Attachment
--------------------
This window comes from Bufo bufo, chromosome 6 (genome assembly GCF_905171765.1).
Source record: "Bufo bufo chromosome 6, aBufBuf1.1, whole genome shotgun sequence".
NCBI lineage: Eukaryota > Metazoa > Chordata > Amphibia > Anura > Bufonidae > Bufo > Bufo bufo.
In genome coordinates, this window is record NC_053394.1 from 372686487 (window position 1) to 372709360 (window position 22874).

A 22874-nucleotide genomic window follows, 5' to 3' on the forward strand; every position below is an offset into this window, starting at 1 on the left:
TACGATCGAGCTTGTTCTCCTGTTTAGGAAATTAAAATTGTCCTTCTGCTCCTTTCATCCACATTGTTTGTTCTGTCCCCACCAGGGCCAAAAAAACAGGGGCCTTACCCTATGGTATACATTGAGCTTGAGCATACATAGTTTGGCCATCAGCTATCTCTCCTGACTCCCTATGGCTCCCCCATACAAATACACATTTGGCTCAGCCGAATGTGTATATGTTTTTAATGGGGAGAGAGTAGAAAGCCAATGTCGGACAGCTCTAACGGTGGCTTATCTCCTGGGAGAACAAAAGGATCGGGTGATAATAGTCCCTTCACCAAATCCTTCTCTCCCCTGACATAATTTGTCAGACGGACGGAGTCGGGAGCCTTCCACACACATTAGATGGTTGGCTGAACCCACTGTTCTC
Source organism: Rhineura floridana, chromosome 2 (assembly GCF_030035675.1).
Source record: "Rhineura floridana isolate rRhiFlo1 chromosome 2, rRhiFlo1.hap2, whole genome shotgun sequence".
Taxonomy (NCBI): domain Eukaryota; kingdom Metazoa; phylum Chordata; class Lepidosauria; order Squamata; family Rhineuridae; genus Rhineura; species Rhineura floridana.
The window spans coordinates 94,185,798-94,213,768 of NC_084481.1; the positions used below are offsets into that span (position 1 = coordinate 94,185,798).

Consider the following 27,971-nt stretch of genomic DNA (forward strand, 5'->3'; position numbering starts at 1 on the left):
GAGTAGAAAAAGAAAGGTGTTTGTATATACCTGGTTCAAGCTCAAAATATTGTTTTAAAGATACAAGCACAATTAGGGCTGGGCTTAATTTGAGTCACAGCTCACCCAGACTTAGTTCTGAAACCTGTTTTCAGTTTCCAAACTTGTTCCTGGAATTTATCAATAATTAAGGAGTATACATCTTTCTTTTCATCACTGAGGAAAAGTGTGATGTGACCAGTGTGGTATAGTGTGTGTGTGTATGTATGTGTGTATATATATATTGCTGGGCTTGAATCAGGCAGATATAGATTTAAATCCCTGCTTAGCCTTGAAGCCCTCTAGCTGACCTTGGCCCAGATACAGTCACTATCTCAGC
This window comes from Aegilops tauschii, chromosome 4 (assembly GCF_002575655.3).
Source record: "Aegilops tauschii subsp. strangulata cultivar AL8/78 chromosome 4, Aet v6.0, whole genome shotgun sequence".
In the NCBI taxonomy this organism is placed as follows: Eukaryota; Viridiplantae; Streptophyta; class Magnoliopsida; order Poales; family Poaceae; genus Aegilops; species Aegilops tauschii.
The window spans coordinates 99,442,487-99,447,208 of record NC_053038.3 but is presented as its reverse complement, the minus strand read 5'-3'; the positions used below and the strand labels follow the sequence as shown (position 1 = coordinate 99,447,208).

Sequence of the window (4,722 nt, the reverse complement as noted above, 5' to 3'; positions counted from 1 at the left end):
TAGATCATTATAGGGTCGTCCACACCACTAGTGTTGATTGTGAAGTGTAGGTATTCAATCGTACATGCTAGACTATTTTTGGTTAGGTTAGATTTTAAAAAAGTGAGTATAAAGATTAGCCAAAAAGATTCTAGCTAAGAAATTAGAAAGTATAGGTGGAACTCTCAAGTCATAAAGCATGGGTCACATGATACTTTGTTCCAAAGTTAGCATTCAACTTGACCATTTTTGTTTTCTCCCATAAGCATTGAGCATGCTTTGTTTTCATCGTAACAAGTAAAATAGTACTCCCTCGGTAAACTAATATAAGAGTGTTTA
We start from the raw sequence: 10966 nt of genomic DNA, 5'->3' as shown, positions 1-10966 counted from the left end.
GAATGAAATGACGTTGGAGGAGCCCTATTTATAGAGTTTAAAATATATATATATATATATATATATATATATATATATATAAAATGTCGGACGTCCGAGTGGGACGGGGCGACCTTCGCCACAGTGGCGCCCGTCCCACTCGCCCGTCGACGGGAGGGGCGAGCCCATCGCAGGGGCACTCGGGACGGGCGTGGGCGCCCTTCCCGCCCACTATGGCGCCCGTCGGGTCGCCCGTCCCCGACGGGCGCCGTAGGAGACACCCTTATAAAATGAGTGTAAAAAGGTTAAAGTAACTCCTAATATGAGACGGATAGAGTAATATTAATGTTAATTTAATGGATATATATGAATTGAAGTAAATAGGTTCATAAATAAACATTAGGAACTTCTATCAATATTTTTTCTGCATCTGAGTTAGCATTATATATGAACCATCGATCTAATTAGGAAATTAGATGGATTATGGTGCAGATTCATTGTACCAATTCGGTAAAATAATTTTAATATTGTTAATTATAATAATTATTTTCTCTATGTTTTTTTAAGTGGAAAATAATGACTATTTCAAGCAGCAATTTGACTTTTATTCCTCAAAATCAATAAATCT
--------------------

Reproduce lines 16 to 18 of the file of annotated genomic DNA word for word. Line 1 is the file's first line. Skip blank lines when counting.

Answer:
The window spans coordinates 99,442,487-99,447,208 of record NC_053038.3 but is presented as its reverse complement, the minus strand read 5'-3'; the positions used below and the strand labels follow the sequence as shown (position 1 = coordinate 99,447,208).

Sequence of the window (4,722 nt, the reverse complement as noted above, 5' to 3'; positions counted from 1 at the left end):
TAGATCATTATAGGGTCGTCCACACCACTAGTGTTGATTGTGAAGTGTAGGTATTCAATCGTACATGCTAGACTATTTTTGGTTAGGTTAGATTTTAAAAAAGTGAGTATAAAGATTAGCCAAAAAGATTCTAGCTAAGAAATTAGAAAGTATAGGTGGAACTCTCAAGTCATAAAGCATGGGTCACATGATACTTTGTTCCAAAGTTAGCATTCAACTTGACCATTTTTGTTTTCTCCCATAAGCATTGAGCATGCTTTGTTTTCATCGTAACAAGTAAAATAGTACTCCCTCGGTAAACTAATATAAGAGTGTTTA